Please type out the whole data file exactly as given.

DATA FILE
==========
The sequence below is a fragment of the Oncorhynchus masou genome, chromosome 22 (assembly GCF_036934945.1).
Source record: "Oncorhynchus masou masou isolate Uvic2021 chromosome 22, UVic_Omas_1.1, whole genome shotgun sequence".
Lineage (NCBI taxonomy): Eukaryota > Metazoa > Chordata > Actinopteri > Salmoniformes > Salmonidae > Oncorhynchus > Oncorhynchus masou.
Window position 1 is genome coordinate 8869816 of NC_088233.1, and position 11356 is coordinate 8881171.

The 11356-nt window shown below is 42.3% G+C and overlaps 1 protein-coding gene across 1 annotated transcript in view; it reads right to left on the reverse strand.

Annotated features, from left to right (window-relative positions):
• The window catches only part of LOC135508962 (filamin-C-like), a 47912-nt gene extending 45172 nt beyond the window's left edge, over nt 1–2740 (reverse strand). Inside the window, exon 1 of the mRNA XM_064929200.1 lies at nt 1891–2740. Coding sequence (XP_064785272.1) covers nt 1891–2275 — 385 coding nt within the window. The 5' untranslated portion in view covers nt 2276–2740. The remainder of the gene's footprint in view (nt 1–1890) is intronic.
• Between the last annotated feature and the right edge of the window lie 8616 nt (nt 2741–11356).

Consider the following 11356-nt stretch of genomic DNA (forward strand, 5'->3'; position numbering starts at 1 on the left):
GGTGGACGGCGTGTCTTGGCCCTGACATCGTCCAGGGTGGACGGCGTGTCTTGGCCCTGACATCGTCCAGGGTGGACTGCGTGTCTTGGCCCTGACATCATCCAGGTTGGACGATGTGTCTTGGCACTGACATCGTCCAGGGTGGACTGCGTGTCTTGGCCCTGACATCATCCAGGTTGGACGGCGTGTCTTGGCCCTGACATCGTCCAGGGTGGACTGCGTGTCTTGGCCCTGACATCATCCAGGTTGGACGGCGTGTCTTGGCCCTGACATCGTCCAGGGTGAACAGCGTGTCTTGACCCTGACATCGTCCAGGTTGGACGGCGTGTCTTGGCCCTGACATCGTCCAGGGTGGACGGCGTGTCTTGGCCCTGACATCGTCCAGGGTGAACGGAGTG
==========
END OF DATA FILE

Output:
The sequence below is a fragment of the Oncorhynchus masou genome, chromosome 22 (assembly GCF_036934945.1).
Source record: "Oncorhynchus masou masou isolate Uvic2021 chromosome 22, UVic_Omas_1.1, whole genome shotgun sequence".
Lineage (NCBI taxonomy): Eukaryota > Metazoa > Chordata > Actinopteri > Salmoniformes > Salmonidae > Oncorhynchus > Oncorhynchus masou.
Window position 1 is genome coordinate 8869816 of NC_088233.1, and position 11356 is coordinate 8881171.

The 11356-nt window shown below is 42.3% G+C and overlaps 1 protein-coding gene across 1 annotated transcript in view; it reads right to left on the reverse strand.

Annotated features, from left to right (window-relative positions):
• The window catches only part of LOC135508962 (filamin-C-like), a 47912-nt gene extending 45172 nt beyond the window's left edge, over nt 1–2740 (reverse strand). Inside the window, exon 1 of the mRNA XM_064929200.1 lies at nt 1891–2740. Coding sequence (XP_064785272.1) covers nt 1891–2275 — 385 coding nt within the window. The 5' untranslated portion in view covers nt 2276–2740. The remainder of the gene's footprint in view (nt 1–1890) is intronic.
• Between the last annotated feature and the right edge of the window lie 8616 nt (nt 2741–11356).

Consider the following 11356-nt stretch of genomic DNA (forward strand, 5'->3'; position numbering starts at 1 on the left):
GGTGGACGGCGTGTCTTGGCCCTGACATCGTCCAGGGTGGACGGCGTGTCTTGGCCCTGACATCGTCCAGGGTGGACTGCGTGTCTTGGCCCTGACATCATCCAGGTTGGACGATGTGTCTTGGCACTGACATCGTCCAGGGTGGACTGCGTGTCTTGGCCCTGACATCATCCAGGTTGGACGGCGTGTCTTGGCCCTGACATCGTCCAGGGTGGACTGCGTGTCTTGGCCCTGACATCATCCAGGTTGGACGGCGTGTCTTGGCCCTGACATCGTCCAGGGTGAACAGCGTGTCTTGACCCTGACATCGTCCAGGTTGGACGGCGTGTCTTGGCCCTGACATCGTCCAGGGTGGACGGCGTGTCTTGGCCCTGACATCGTCCAGGGTGAACGGAGTG